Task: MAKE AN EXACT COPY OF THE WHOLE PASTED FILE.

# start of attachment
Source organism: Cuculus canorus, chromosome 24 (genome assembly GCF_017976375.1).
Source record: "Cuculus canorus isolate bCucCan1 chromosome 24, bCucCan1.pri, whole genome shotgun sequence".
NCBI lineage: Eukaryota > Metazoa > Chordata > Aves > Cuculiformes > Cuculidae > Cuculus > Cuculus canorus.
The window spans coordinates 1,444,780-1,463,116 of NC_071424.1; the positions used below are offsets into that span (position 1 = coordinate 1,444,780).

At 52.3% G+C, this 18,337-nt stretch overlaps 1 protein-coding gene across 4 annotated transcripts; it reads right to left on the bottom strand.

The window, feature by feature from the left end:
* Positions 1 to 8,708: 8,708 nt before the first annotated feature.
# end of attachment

Source organism: Cuculus canorus, chromosome 24 (genome assembly GCF_017976375.1).
Source record: "Cuculus canorus isolate bCucCan1 chromosome 24, bCucCan1.pri, whole genome shotgun sequence".
NCBI lineage: Eukaryota > Metazoa > Chordata > Aves > Cuculiformes > Cuculidae > Cuculus > Cuculus canorus.
The window spans coordinates 1,444,780-1,463,116 of NC_071424.1; the positions used below are offsets into that span (position 1 = coordinate 1,444,780).

At 52.3% G+C, this 18,337-nt stretch overlaps 1 protein-coding gene across 4 annotated transcripts; it reads right to left on the bottom strand.

The window, feature by feature from the left end:
* Positions 1 to 8,708: 8,708 nt before the first annotated feature.